How do we protect children when they use the Internet?
Several years ago, Jerry Pournelle wrote his article "Fighting Net Terror" (Internet World). In it he outlined cases of users who have been stalked via the Net. Children are especially vulnerable. Adults who wish to harm children can easily hide behind false fronts and maintain their anonymity via remailer services. This situation surpasses black and white questions of protecting the First Ammendment. When a person is stalked, threatened, and put in jeopardy, the laws of the United States are being broken. More specifically, children can be and will be harmed.
Parents who don't want their children to read Penthouse do not cut off all access to periodicals. It is not necessary to stop children from visiting online museums, Sea World via the Net, or catch up on homework assignments if the flu is visiting. These same parents may not want their offspring to access explicit photos or other in appropriate information.
Parents are demanding controls that make the online world more hospitable to families. Several software products have been developed (these will be discussed in a future article), but the most far-reaching effort at controlling access on the Internet and World Wide Web is spearheaded by the Platform for Internet Content Selection (PICS) committee. This group is made up of more than 20 of the industry's largest companies. From a parent's perspective, the PICS initiative indicates that the industry long ago got the message that parents are concerned and are working toward the same goals.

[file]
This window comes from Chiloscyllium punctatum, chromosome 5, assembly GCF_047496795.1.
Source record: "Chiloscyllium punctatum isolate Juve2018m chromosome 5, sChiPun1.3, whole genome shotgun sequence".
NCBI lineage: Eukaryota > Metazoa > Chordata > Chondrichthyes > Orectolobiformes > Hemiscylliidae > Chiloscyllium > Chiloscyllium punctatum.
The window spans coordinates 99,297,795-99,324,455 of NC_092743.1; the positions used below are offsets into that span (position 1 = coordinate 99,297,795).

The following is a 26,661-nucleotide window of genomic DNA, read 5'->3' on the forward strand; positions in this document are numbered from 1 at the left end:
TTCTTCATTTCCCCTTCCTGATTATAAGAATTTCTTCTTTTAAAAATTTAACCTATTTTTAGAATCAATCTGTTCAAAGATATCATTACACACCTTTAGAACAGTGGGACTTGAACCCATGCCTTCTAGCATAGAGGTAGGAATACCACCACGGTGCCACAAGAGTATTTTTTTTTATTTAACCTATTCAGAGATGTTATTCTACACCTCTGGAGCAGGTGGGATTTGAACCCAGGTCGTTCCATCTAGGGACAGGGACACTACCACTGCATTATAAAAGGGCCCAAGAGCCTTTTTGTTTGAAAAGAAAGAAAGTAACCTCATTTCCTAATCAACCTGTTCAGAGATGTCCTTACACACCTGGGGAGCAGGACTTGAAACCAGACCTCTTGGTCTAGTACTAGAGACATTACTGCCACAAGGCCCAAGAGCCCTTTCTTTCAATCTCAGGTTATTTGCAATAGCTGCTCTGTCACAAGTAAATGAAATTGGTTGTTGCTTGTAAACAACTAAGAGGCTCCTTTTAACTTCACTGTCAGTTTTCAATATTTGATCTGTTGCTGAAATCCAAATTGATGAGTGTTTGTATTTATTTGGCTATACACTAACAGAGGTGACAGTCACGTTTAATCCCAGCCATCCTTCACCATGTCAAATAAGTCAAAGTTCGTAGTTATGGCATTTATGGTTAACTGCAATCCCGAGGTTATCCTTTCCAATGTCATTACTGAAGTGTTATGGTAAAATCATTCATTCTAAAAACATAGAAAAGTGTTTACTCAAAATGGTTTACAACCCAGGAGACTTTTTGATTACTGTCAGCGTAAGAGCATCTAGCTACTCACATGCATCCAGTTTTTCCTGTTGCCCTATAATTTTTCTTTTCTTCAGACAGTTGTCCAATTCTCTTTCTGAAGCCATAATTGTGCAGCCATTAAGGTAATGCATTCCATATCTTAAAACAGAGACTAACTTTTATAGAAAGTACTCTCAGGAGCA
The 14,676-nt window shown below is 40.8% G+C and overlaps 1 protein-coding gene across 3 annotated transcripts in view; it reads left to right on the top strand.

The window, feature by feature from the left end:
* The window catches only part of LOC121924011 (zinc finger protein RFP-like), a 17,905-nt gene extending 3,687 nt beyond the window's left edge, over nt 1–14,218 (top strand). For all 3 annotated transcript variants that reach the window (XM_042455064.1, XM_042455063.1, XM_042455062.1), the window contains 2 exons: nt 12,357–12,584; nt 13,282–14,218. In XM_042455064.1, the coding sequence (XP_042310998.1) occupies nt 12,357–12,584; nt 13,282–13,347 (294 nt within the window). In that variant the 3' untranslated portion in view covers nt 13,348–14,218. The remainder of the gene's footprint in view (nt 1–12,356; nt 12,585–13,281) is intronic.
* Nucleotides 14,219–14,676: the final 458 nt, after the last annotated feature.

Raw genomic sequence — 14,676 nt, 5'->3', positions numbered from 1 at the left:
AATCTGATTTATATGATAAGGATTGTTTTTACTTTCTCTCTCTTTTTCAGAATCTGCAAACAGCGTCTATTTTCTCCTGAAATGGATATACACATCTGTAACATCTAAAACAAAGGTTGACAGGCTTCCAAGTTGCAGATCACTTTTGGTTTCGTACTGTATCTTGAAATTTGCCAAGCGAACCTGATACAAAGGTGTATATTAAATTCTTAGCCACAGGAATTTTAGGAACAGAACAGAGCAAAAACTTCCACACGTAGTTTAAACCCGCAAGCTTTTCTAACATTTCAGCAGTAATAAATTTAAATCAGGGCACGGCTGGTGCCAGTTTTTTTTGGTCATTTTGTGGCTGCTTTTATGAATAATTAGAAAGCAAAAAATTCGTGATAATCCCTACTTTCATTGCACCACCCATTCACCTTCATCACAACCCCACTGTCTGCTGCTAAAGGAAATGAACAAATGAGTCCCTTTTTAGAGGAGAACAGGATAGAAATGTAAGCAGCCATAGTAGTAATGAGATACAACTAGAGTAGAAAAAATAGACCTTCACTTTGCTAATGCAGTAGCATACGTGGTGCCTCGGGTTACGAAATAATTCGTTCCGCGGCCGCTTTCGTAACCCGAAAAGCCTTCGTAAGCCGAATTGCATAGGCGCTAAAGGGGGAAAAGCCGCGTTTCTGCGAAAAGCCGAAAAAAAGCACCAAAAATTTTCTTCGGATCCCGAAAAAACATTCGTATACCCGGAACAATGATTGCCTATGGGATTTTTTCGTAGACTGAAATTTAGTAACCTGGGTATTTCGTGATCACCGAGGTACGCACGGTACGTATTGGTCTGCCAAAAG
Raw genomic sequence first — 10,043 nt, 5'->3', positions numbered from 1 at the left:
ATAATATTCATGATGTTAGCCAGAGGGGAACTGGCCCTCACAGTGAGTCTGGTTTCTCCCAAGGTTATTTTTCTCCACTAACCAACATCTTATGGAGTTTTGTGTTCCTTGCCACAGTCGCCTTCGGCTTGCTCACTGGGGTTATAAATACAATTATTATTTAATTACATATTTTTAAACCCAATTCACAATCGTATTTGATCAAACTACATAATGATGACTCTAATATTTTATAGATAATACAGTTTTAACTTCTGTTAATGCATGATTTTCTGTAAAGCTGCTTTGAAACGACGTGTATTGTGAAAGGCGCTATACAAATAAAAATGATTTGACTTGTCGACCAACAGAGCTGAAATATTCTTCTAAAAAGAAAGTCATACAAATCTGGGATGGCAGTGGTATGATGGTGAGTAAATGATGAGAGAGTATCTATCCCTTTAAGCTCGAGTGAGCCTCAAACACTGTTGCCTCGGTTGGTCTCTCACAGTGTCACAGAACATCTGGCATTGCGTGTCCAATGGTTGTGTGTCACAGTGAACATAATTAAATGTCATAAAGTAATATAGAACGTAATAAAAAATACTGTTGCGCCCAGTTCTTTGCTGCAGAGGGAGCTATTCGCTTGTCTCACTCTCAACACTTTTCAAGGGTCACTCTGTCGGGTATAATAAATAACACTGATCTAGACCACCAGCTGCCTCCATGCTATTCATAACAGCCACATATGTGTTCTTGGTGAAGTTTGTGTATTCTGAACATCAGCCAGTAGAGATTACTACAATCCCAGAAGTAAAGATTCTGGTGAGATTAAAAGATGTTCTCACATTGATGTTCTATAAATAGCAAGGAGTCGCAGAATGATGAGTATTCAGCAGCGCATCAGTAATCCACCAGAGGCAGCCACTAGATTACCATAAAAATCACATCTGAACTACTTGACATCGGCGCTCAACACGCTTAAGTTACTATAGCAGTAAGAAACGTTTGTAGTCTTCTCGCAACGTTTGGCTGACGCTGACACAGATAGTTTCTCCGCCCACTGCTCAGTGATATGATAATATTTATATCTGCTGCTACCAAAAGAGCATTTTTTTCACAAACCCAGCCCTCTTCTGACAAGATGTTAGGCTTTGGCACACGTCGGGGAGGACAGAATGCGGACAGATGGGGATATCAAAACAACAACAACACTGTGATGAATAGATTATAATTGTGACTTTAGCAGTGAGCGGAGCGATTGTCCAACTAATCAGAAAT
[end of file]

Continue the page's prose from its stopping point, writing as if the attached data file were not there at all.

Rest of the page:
PICS will not rate sites--it will simply define a standard way for Web browsers and Internet applications to read ratings. The PICS site indicates that, "The PICS platform is one on which other rating services and filtering software have been built." Content ratings may be provided by the person who maintains the website, or by an organization such as SurfControl. Using PICS standards, software developers can build products that allow parents to pick and choose the types of sites their children can access. Parents also can customize the rating system (i.e., by setting different sensitivity levels for such criteria as violence and sex). The PICS site lists compliant products and services.
There are other sites dedicated to promoting Internet safety for children. Some of these are:
- SafeSurf. This site promotes itself as "the original Internet rating system." It offers a detailed rating system for Web sites, so parents can choose the type of site their children can visit.
- SafeKids. Offers a detailed article on Internet safety from the National Center for Missing and Exploited Children.
- Cyber Angels. Formerly Cyber Angels was designed to bring together law enforcement volunteers and civilian volunteers to help prevent and investigate complaints of cybercriminal activity and assist these law enforcement groups.